Nonprofit 9/11 Day bashes Trump for airing political ads on Sept. 11 anniversary

9/11 Day, the nonprofit that established the anniversary of the 9/11 attacks as a federally recognized National Day of Service and Remembrance, criticized President TrumpDonald TrumpIran claims U.S. to lift all oil sanctions but State Department says 'nothing is agreed' Ivanka Trump, Kushner distance themselves from Trump claims on election: CNN Overnight Defense: Joint Chiefs chairman clashes with GOP on critical race theory | House bill introduced to overhaul military justice system as sexual assault reform builds momentum MORE on Friday for not suspending his campaign for the anniversary of the Sept. 11, 2001, terrorist attacks.

“Sadly, our organization and members of the 9/11 community learned today that President Donald Trump’s campaign organization chose to violate this solemn tradition. Rather than suspending political activities for the day, the President’s campaign ran as many as 1,000 campaign ads throughout the day and throughout the nation, according to media reports,” the organization said in a statement.

Former Vice President Joe BidenJoe BidenSchumer vows to advance two-pronged infrastructure plan next month Biden appoints veteran housing, banking regulator as acting FHFA chief Iran claims U.S. to lift all oil sanctions but State Department says 'nothing is agreed' MORE’s campaign pulled its television ads off the air for the day. 9/11 Day in August called on both candidates to suspend their campaigns.


When asked about running ads on Friday, the Trump campaign told The Hill “people are voting today and our ad is patriotic, describing the Great American Comeback.”

Some Biden ads still ran on the anniversary. His campaign said it was "inadvertent."

"Our clear intentions are to suspend advertising today," a campaign official said Friday. "This was an inadvertent airing and we are reaching out to the affiliate stations for an explanation and to remedy."

The 9/11 Campaign Moratorium was established in 2004 and has been supported by all major party U.S. presidential candidates and federal, state and local level candidates since then, including Trump in 2016.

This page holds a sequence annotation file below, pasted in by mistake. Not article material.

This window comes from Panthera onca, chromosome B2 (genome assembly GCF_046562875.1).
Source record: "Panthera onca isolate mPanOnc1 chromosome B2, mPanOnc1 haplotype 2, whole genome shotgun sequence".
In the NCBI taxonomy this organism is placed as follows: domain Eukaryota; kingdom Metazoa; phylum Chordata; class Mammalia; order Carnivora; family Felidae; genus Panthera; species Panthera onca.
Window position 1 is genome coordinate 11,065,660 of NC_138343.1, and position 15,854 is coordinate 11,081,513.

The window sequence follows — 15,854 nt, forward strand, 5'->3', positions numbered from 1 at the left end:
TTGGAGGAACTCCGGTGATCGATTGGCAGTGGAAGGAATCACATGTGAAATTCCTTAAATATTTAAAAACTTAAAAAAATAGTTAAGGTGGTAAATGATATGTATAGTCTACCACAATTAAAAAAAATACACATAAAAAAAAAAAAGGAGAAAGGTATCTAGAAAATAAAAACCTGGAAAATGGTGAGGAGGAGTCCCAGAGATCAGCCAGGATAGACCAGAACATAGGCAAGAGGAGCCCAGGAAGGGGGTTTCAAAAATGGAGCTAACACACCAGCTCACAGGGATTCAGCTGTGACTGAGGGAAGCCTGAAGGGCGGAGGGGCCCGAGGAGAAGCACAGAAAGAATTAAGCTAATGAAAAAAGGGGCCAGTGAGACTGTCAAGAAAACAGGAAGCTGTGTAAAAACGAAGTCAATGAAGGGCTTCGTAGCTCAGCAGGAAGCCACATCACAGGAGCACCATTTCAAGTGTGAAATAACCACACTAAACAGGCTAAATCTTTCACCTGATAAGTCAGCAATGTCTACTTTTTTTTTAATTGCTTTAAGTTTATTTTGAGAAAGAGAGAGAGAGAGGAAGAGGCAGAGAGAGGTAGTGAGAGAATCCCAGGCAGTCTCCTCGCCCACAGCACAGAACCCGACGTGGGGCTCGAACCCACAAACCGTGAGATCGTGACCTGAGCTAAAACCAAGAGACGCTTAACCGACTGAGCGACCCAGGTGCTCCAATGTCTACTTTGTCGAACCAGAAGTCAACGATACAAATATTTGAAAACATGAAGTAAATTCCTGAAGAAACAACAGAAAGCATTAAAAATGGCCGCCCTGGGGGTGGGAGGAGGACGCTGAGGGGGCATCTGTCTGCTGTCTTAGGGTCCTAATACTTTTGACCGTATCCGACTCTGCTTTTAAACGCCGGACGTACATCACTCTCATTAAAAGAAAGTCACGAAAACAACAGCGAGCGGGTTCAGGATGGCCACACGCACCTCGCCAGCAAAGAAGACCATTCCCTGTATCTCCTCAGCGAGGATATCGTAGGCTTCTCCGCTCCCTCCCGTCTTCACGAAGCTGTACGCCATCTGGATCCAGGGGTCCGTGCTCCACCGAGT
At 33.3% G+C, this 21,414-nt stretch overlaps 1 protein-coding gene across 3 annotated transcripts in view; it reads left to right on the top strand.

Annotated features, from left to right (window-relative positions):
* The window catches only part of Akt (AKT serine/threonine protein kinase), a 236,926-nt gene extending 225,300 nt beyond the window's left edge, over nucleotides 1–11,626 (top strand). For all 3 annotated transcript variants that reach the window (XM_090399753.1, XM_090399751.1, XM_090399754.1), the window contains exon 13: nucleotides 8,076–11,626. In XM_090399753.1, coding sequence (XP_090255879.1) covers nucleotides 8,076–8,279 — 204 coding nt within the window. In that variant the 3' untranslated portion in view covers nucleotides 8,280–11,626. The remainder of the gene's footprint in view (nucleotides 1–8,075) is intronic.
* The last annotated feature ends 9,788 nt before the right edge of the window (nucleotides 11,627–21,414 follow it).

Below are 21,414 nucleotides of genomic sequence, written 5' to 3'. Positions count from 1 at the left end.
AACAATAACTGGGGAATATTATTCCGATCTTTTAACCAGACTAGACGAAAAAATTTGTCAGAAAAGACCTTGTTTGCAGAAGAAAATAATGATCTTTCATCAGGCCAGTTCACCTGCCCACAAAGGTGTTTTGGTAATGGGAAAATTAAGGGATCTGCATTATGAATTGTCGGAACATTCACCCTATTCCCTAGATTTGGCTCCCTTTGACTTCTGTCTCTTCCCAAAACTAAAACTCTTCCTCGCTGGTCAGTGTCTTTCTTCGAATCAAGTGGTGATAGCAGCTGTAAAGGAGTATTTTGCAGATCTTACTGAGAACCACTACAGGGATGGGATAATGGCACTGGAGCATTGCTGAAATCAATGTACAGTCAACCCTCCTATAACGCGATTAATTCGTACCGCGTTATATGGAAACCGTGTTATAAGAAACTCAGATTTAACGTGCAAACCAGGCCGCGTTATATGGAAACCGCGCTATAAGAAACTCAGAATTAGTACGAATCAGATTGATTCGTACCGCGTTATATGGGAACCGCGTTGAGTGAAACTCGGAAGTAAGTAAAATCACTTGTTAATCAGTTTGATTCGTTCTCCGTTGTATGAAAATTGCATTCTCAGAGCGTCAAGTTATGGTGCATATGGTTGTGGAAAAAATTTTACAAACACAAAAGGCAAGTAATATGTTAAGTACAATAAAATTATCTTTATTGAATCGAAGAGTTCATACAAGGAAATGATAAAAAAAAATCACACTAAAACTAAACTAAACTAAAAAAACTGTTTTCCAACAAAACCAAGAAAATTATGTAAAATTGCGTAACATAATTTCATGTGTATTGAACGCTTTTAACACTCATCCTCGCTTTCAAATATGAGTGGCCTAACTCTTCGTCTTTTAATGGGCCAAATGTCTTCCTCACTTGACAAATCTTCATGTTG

“On the 9/11 anniversary each year, countless members of the 9/11 community hope to be able to mourn and pay tribute to their lost loved ones in peace, without the backdrop of yet more political division,” the nonprofit said.


Both Biden and Trump traveled to Shanksville, Pa., on Friday, which is the site of the Flight 93 National Memorial. Biden also traveled to New York City.

“We understand that the upcoming election is important. But the anniversary of 9/11 is not a day for campaigning and divisiveness, and must never be. For so many, it is a day of reflection, prayer, service, and national unity,” the nonprofit said. “We expect and ask all of our leaders to set that example.”

It added, “Is it really too much to ask of our leaders that they take just a moment to honor those lost by putting politics aside for just one day? We think not. Otherwise the words, ‘Never Forget’ will stand for nothing.”

Cindy McGinty, who lost her husband in New York on 9/11, signed the letters to the campaigns along with many other family members of victims.

“It just doesn’t make any sense to me. It does take away from the solemnness of the day. It's been 19 years and every other presidential candidate has suspended campaigning and it’s another sign of the lack of empathy on their part,” McGinty told The Hill.


Trump and former Democratic presidential nominee Hillary ClintonHillary Diane Rodham ClintonCommunion vote puts spotlight on Hispanic Catholics Trump's biggest political obstacle is Trump The Memo: Some Democrats worry rising crime will cost them MORE both pledged to halt television ads for the Sept. 11 anniversary in 2016, Politico reported at the time. 

In 2012, NPR reported that President Obama and Republican presidential nominee Mitt RomneyWillard (Mitt) Mitt RomneySenators say White House aides agreed to infrastructure 'framework' Trump clash ahead: Ron DeSantis positions himself as GOP's future in a direct-mail piece Overnight Defense: Joint Chiefs warn against sweeping reform to military justice system | Senate panel plans July briefing on war authorization repeal | National Guard may have 'training issues' if not reimbursed MORE pulled their campaign ads, and in 2008, Reuters reported that Obama and Republican presidential nominee John McCainJohn Sidney McCainBiden nominates Cindy McCain as ambassador to UN food agency Meghan McCain defends 'maverick' Sinema from attacks over filibuster stance GOP group launches million ad campaign pressing Kelly on filibuster MORE did so as well.

Updated on Sept. 12 at 10:21 a.m.